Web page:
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When I describe the concept of participatory medicine, people who work in the healthcare industry often confuse it with other change initiatives, like social determinants of health or better access to care.  It’s a different story when I describe participatory medicine to people who are “pure patients”, i.e. people who interact with the health system only as patients or caregivers.  Pure patients uniformly respond with words of encouragement and with a story of their own about a difficult healthcare situation where often they weren’t respected or weren’t heard or weren’t understood.

Those reactions of pure patients reflect why the Society for Participatory Medicine is dedicated to changing the culture of healthcare relationships so people can have their very best health.  It’s proven that when there is respect, listening to and consideration of patient needs, their preferences, and circumstances, that magic happens—patients understand better; treatment plans are formulated better; outcomes are better; costs are lower; satisfaction is higher for patient and clinician.

Getting that magic to happen depends in part on things like addressing social determinants of health, making shared decision-making a standard of care, and solving the myriad  access issues that exist in healthcare, from the digital divide to the overall cost of healthcare.  But that won’t fix everything.

After access enhancements are common, like transportation vouchers to help people get to their medical appointments, reliably affordable health plans are available, and digital divide has been bridged—when all those other miles of change are traveled and those changes embedded, there will still be a patient and a doctor in an exam room. If what happens between clinician and patient doesn’t evolve to embrace participatory medicine principles, the full value of all those other enhancements won’t be realized.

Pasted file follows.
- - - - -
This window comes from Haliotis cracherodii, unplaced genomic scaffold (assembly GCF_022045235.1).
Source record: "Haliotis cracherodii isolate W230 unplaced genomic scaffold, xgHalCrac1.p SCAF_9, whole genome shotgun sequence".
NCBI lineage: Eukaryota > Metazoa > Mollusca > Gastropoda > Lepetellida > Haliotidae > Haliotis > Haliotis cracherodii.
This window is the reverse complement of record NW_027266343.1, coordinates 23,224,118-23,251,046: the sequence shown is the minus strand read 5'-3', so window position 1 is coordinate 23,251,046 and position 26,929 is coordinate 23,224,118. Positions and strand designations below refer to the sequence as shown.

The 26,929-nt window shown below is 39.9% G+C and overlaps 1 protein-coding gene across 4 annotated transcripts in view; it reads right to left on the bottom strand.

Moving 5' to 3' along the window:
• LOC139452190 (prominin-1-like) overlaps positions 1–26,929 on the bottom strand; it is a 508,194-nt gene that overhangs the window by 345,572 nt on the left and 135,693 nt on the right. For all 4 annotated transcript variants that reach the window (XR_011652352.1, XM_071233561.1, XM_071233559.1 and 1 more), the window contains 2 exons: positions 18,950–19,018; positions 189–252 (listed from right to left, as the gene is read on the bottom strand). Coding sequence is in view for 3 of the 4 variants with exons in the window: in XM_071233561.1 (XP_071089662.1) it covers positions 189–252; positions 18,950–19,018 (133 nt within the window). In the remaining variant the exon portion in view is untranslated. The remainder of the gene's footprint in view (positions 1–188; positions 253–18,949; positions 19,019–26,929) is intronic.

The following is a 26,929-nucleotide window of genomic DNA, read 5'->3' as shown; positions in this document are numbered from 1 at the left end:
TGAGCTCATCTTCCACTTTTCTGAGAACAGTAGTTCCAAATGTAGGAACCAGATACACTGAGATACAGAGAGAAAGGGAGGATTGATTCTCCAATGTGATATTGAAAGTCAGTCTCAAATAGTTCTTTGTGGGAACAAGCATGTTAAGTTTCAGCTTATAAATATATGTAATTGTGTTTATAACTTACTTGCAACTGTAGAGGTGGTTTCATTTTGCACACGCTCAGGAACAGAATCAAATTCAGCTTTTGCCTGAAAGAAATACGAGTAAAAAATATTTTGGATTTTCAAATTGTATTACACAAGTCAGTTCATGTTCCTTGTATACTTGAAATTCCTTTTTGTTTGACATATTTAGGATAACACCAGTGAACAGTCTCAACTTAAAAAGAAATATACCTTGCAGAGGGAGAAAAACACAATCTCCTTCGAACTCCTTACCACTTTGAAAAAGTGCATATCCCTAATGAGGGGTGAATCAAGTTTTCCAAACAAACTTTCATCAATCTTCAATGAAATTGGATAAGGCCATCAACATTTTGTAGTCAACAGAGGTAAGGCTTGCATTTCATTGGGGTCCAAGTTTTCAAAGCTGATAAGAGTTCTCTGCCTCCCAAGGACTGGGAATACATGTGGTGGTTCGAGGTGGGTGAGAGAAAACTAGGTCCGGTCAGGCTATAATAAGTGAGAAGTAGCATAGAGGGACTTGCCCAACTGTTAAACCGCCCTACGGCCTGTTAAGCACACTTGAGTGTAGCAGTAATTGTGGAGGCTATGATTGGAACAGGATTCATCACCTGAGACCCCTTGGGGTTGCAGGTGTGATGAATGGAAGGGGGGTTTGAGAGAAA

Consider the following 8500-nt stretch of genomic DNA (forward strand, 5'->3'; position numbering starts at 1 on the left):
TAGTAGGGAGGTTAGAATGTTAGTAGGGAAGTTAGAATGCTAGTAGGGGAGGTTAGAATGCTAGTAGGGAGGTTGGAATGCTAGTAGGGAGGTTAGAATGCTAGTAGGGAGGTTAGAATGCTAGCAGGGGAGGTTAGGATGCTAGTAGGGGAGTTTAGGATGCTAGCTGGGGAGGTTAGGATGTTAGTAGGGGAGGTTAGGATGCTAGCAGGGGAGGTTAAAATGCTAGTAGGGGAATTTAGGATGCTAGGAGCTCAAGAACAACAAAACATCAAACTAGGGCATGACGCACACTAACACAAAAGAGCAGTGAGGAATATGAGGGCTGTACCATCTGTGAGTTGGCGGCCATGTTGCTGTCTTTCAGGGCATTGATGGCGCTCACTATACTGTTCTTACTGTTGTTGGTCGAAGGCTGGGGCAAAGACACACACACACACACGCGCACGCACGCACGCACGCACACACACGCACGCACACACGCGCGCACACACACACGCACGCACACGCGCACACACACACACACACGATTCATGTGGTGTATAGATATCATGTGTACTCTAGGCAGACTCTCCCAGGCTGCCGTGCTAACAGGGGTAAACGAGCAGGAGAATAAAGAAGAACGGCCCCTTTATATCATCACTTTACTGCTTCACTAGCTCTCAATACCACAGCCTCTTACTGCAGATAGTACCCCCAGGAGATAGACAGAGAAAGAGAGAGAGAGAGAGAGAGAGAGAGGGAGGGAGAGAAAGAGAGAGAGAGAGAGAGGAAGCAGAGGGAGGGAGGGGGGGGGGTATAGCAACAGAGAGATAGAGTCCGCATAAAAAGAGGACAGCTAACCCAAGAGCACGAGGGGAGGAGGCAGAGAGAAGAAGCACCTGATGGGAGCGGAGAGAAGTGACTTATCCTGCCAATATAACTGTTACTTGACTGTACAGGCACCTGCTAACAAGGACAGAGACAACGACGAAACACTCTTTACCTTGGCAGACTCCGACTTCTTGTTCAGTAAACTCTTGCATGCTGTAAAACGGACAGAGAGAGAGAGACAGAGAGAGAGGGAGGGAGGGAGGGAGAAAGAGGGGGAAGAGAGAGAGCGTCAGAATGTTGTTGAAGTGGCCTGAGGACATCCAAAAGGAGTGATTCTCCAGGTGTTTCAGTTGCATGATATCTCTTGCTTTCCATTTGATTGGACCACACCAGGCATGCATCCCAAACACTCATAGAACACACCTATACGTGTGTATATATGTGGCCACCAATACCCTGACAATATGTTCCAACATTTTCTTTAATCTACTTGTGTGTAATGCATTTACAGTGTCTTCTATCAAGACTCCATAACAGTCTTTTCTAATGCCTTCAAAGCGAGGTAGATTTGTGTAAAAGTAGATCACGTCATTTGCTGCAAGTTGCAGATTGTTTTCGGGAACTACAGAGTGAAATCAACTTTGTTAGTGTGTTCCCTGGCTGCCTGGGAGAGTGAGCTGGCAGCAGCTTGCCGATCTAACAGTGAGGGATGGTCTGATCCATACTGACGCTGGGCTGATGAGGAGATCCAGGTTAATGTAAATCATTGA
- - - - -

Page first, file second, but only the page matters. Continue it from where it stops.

Broad use of the principles of participatory medicine by patients and clinicians could be the health system’s last mile of reform. Clinicians who follow participatory medicine principles will understand that above all, they must be worthy of and earn their patient’s trust.  Too often today, patients must demonstrate that they are worthy of the care the clinician presents, which is the wrong way around.  The clinician earns the patient’s trust by engaging the patient as an equal partner in every way – by educating, listening to, consulting, and honestly partnering with the patient.

Patients have responsibilities too.  They must be more than passengers in the process of their health care.  They must actively drive their own health and wellbeing by learning and acting on sound advice, by being forthright with their clinicians, raising questions, and relaying their values and situation.  The participatory patient understands that his or her best health happens with a clinician who is a trusted partner, and when they work together.

I believe that the final mile of health care system change, participatory medicine, will dramatically transform how we give and receive health care for the best and will better the value of other health system innovations for us all.

Mary Hennings is Chairperson, Society for Participatory Medicine.  She is a senior healthcare executive with 35+ years of broad health care experience. Her expertise is in formulating and implementing product and organizational innovations that deliver desired business results while supporting better care, coverage, and customer experiences.

Experience for yourself the power of participatory medicine at SPM’s Creative Learning Exchange, Advancing Health Equity Through Participatory Medicine.  Buy virtual or in-person tickets here:  Thanks!


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